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Data Warehouse Approach to Historical Analysis of Vehicle Trajectory Data on a Road Network

  • Author / Creator
    Pareek, Priyanka
  • Personal devices such as smartphones or fitness bands enable users to record their movement information using GPS sensors, along with associated attribute data such as heart rate, speed, and elevation. Data collected using such devices include both, time-stamped recordings of object movement (called trajectories), and associated timeseries recorded for related attributes. Analysis of attribute information within the context of the path taken can be used to highlight important trends and similarities in movement of different objects. However, data volumes can make historical analysis of these data streams challenging without a proper pre-processing and data management strategy. In this thesis, we design and implement a data warehouse structure to enable exploratory analysis of movement information for objects traveling in a constrained environment (e.g. a road network). The proposed data warehouse design can be used to analyze differences in vehicle attributes for trips taken on common road segments, or contrast trip-level information for categories of vehicles. Further, we design a spatial partitioning technique that takes advantage of the road network topology and use it to approximate average attribute values for spatial queries. We demonstrate the benefits of our data warehouse structure and analyze the results of our approximation method using a dataset of haul trucks operating in a surface mining environment.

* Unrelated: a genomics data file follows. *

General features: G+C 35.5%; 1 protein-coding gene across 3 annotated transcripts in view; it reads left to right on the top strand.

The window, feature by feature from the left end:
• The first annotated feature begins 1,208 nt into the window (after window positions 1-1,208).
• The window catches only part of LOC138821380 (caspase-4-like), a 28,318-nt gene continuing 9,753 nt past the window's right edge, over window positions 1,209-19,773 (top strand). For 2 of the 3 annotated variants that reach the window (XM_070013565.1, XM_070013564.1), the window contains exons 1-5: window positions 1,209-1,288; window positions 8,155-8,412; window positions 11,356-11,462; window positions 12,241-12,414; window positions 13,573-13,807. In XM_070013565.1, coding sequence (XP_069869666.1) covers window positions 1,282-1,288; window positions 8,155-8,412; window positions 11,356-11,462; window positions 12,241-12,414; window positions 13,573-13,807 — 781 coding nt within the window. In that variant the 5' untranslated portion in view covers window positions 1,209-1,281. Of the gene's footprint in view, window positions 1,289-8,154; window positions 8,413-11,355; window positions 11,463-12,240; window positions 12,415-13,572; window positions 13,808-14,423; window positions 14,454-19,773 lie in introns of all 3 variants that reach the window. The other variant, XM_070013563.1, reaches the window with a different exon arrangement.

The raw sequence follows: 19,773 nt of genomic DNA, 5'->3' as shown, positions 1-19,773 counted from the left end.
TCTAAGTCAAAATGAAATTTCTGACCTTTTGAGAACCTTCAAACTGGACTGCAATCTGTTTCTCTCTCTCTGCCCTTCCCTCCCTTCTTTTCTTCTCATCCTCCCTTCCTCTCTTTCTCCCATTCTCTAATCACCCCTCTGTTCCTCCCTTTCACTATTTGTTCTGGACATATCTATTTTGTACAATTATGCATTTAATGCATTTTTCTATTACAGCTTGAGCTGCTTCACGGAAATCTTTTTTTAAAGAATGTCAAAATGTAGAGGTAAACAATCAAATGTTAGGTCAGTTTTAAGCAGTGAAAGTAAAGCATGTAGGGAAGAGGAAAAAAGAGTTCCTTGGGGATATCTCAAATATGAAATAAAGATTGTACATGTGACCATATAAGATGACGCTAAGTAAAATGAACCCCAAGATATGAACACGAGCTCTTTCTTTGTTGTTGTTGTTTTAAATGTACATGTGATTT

• Subjects / Keywords
  • Graduation date
    Fall 2018
  • Type of Item
    Thesis
  • Degree
    Master of Science
  • DOI
    https://doi.org/10.7939/R3DJ58Z6R
  • License
    Permission is hereby granted to the University of Alberta Libraries to reproduce single copies of this thesis and to lend or sell such copies for private, scholarly or scientific research purposes only. Where the thesis is converted to, or otherwise made available in digital form, the University of Alberta will advise potential users of the thesis of these terms. The author reserves all other publication and other rights in association with the copyright in the thesis and, except as herein before provided, neither the thesis nor any substantial portion thereof may be printed or otherwise reproduced in any material form whatsoever without the author's prior written permission.